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October 2005
Fall is prime time for professional sports, and many fans are too well acquainted with the sentiment, "Just wait until next year." For years, the same could be said for proponents of variable data printing (VDP). Early adopters of VDP often ended up with a great service in search of a market.

Over time, the Web-to-print business model came to the forefront. It evolved around providing online, template-driven solutions for companies that market through remote agents, dealers and distributors. As the market continues to mature, a growing number of digital printing operations are developing other formulas for success.

Daniels Marketing Support Services, Asheville, NC

Daniels Marketing Support Services has gained a competitive edge by flipping that term around into print-to-Web.

"Our market space has been focused on using variable data printing to drive people to the Web to complete some type of transaction," explains Vaughn Fisher, COO. "We have the graphic arts and IT abilities to develop what we call customized micro-sites, which are a great companion to VDP in that they provide a personalized conduit of information.

The company grew out of a commercial printing operation, Daniels Graphics, and there's also a sister company, Daniels Communications, nearby that is an inbound call center offering fulfillment services, order taking and more.

Fisher says the organization first moved into variable data work in the late 1990s by doing black-only pieces and imprinting of color shells. It has since added an HP Indigo 3050 digital press to do color work and now uses a Kodak Digimaster 9110 for black printing. "We decided on the HP Indigo mainly because its output looked most like offset printing," he notes.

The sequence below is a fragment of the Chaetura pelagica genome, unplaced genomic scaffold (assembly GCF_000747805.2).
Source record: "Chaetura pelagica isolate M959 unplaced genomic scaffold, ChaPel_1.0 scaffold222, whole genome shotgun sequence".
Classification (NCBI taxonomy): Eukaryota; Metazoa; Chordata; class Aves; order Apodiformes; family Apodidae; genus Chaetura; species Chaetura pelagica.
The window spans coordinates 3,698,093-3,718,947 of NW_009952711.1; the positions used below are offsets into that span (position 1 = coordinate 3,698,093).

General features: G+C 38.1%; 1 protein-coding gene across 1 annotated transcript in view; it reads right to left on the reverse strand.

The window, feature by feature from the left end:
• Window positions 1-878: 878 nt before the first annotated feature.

The parent organization's conventional printing operation includes several multicolor sheetfed offset presses. It has developed a specialty in light packaging (non folding) for the textile industry and produces a lot of CD carriers for a local disc replicator.

In the VDP arena, recruiting campaigns for smaller colleges have become a big market for the company. So big, in fact, it established "edu.Marc" as a division of Daniels Graphics to pursue that business.

"Small liberal arts colleges, especially in our market area (the Southeast), have been struggling to attract students," Fisher says. "We've helped several smaller schools do one-to-one campaigns to prospective students and had great results."

Despite the success Daniels has had with micro-Websites, its COO notes one such student recruitment campaign provided a surprising reminder that it's risky to presume what response channel a target audience will prefer.


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